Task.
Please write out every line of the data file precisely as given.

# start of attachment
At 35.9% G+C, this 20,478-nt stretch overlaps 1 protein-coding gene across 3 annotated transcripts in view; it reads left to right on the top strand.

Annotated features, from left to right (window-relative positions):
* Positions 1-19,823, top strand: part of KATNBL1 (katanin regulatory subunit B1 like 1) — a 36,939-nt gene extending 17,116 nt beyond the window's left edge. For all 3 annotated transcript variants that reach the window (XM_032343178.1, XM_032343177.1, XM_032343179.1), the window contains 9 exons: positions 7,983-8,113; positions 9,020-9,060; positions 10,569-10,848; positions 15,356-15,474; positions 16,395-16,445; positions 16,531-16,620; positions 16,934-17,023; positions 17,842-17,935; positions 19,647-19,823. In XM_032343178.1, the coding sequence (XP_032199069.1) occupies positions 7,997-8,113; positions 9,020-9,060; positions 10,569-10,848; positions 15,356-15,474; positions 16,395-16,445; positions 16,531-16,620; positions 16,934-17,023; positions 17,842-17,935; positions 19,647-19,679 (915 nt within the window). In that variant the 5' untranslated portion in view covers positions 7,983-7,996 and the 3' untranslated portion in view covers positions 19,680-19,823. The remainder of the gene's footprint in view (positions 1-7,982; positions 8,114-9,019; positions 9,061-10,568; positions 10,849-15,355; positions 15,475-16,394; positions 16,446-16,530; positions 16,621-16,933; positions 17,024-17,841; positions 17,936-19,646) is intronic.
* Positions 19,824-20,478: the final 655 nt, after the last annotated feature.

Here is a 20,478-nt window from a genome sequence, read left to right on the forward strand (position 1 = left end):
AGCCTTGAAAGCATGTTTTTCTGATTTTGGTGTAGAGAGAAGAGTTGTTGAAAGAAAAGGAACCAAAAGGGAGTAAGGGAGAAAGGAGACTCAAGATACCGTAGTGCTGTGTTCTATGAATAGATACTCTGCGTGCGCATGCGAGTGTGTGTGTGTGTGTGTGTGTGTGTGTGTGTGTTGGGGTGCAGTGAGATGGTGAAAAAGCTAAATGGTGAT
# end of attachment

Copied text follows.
At 35.9% G+C, this 20,478-nt stretch overlaps 1 protein-coding gene across 3 annotated transcripts in view; it reads left to right on the top strand.

Annotated features, from left to right (window-relative positions):
* Positions 1-19,823, top strand: part of KATNBL1 (katanin regulatory subunit B1 like 1) — a 36,939-nt gene extending 17,116 nt beyond the window's left edge. For all 3 annotated transcript variants that reach the window (XM_032343178.1, XM_032343177.1, XM_032343179.1), the window contains 9 exons: positions 7,983-8,113; positions 9,020-9,060; positions 10,569-10,848; positions 15,356-15,474; positions 16,395-16,445; positions 16,531-16,620; positions 16,934-17,023; positions 17,842-17,935; positions 19,647-19,823. In XM_032343178.1, the coding sequence (XP_032199069.1) occupies positions 7,997-8,113; positions 9,020-9,060; positions 10,569-10,848; positions 15,356-15,474; positions 16,395-16,445; positions 16,531-16,620; positions 16,934-17,023; positions 17,842-17,935; positions 19,647-19,679 (915 nt within the window). In that variant the 5' untranslated portion in view covers positions 7,983-7,996 and the 3' untranslated portion in view covers positions 19,680-19,823. The remainder of the gene's footprint in view (positions 1-7,982; positions 8,114-9,019; positions 9,061-10,568; positions 10,849-15,355; positions 15,475-16,394; positions 16,446-16,530; positions 16,621-16,933; positions 17,024-17,841; positions 17,936-19,646) is intronic.
* Positions 19,824-20,478: the final 655 nt, after the last annotated feature.

Here is a 20,478-nt window from a genome sequence, read left to right on the forward strand (position 1 = left end):
AGCCTTGAAAGCATGTTTTTCTGATTTTGGTGTAGAGAGAAGAGTTGTTGAAAGAAAAGGAACCAAAAGGGAGTAAGGGAGAAAGGAGACTCAAGATACCGTAGTGCTGTGTTCTATGAATAGATACTCTGCGTGCGCATGCGAGTGTGTGTGTGTGTGTGTGTGTGTGTGTGTGTGTTGGGGTGCAGTGAGATGGTGAAAAAGCTAAATGGTGAT